I opened the door of the clinic, leaving the bright, warm afternoon behind me. Disoriented from the change in light and temperature, my heart raced and my palms felt sweaty. I blinked, adjusting my eyes to the dimly lit reception area.
Discreetly, I didn't look anyone in the face. In my peripheral vision I noticed an attractive black woman scratching a pen on a clipboard full of forms. Another woman, much older than me, flipped through a ragged magazine, silently agreeing with my no-eye-contact rule.
I felt small and unimportant. I stood hesitating, working up my nerve.
Somewhere a radio station played an instrumental tune that I'm sure was meant to soothe me but only sharpened my fear.
My mind rehearsed all the reasons that this was a good idea. Nobody cared. Nobody would ever know. (One thing I've learned in life: whenever you say, "No one will know," the most important people already know: you and God.)
I ignored the tiny fluttering of protest I felt in my tummy. (Is that the baby?) I felt my decision waver but, as if on cue, the receptionist stepped out from behind her imposing counter to greet me. Again, it was all about me.
Yes, she understood my dilemma. How right and smart and modern I was for coming by. I felt sympathy. I grew bolder.
Would I care for some water? I pushed past the niceties and dutifully accepted a clipboard and pen. Even before I finished, a cheerful nurse (I assumed) called me to the back. I barely remember writing my name, listening to the nurse describe the procedure, making my payment.
A shriveled doctor with cold hands strolled in, repeating the same information. I nodded my understanding. Yes, I had signed everything.
I saw the receptionist again. She handed me a paper gown and offered another "You're so brave" smile.
Dutifully I lay down on the paper-covered bench. The pain medicine made me woozy. The music seemed louder. Was the doctor humming between my legs? A nurse entered the room to witness my shame. I covered my face with my hand. I felt the doctor's cold, dry hands on my skin. I ignored the clattering of instruments, his incessant humming.
"It's not too late!" I thought. Then it was.
I felt the cold scraping inside of me. One, two, three. I muffled a cry. Tears, hot and hypocritical, slid down my face. I welcomed the warm rush of blood I felt between my legs, wishing I could die too.
I don't remember what happened in the next few minutes.
The nurse wheeled me into a "recovery area," where I was told I had to rest with my feet up for thirty minutes. As I rolled down the hall on an odd bed-chair combination, I looked forward to having a moment to myself. Everything had happened so quickly!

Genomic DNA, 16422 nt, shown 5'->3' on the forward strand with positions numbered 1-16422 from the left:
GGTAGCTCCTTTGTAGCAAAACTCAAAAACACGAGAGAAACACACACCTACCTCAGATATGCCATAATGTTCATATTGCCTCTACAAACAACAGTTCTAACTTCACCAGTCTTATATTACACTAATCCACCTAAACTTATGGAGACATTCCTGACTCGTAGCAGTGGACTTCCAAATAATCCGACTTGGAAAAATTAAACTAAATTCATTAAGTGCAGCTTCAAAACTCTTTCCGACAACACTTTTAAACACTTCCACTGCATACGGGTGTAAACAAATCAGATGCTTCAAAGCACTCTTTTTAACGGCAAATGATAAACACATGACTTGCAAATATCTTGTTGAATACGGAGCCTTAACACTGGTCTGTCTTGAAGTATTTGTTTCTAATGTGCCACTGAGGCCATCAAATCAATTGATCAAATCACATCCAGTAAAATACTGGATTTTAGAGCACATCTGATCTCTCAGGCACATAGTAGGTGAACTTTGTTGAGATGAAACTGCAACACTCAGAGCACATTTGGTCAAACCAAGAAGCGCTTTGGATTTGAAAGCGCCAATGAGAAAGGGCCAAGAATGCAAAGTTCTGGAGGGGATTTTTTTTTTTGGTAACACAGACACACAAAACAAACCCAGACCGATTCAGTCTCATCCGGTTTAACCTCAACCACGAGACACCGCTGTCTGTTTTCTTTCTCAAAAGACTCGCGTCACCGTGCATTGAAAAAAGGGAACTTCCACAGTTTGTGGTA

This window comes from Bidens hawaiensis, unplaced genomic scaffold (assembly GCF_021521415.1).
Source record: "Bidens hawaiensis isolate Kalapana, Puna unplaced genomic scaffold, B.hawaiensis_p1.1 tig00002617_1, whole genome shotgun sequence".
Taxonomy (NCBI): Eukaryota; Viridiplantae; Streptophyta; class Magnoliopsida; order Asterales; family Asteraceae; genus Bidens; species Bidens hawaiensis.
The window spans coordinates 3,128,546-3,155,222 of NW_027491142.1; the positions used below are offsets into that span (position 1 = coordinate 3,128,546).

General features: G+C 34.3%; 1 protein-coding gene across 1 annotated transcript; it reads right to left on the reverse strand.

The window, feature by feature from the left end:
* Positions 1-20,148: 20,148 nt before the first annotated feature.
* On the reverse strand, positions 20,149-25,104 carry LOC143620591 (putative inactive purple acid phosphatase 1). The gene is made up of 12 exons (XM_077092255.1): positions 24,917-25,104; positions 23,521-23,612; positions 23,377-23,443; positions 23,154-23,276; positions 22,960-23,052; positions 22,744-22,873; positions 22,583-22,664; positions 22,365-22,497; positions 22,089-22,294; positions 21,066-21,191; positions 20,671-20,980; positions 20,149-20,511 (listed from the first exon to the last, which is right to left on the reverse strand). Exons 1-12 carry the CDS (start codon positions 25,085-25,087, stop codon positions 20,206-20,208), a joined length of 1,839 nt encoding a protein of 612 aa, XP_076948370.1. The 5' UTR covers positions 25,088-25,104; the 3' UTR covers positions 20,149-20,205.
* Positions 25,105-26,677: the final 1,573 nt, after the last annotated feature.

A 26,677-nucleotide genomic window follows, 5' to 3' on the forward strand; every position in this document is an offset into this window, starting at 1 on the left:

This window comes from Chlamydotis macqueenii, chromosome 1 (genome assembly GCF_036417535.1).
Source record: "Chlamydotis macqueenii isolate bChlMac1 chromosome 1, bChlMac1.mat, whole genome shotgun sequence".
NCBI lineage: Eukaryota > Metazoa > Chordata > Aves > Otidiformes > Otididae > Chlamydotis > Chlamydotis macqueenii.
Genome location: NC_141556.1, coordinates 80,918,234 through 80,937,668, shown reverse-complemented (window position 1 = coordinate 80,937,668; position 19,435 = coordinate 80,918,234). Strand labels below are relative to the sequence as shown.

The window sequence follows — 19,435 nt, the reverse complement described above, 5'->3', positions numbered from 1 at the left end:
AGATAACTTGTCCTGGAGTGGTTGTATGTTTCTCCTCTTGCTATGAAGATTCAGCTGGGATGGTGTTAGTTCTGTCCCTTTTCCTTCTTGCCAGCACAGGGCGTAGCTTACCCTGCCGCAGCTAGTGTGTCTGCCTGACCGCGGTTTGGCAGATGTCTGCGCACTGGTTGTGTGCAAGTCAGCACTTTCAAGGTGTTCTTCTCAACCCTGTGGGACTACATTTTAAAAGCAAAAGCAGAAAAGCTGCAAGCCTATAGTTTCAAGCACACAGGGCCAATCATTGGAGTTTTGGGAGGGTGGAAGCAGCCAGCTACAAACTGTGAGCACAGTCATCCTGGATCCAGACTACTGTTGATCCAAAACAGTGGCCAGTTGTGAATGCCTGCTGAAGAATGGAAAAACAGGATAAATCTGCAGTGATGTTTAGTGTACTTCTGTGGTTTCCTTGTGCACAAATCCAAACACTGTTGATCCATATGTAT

I wanted to cry, scream and cry, some more, but preferably in private. Out of sympathy or perhaps a sad habit, the nurse stuffed a few tissues into my hands. With a good push, I passed through the swinging doors to join a miserable company of four other women.
Except for the crying of one young woman, the room was as quiet as a grave.
The nurse gave us a pep talk about the recovery time, having sex, and what to take for pain. I don't know what anyone else was thinking; it hardly seemed appropriate to ask. I knew that what I had just allowed to happen was wrong, wrong, wrong.
I watched the clock's minute hands spin slowly around. I wanted to flee, to run and hide.
My friend pulled into the driveway and whisked me away. I wasn't supposed to drive. I don't know why but I turned to look back.
I’d left my baby behind. I’d denied her her life. I’d taken everything away from her in just a few seconds: her first smile, her first step, her first kiss. All her happy life, stolen by the only person she should always count on - her Momma.
I can't find the words to explain the depths of my misery, how I felt then and for so long afterward. When I couldn't cry anymore, I found new ways to help me forget. To smother the anger, the guilt, my great remorse.
My life is so different now. Many sad experiences happened between that first abortion and the God-life I have now. Before my visit to the Cross, I submitted to three abortions.
Sometimes when we sit around the dinner table, Kevin, my husband; Ryan and Jesse, our boys, I think about the other three who should be there. I wonder about the relationships I stole from my living children too. Together we should be laughing, loving, and living.
I know that God has forgiven me. Without a shadow of a doubt I know it. Still, sometimes I don't want to be forgiven. I want to go back and do it over again. I want my children.
I know that by the power of the Holy Spirit they are with me, waiting, not to condemn me for my sins against them, but to love me and let me finally be Momma.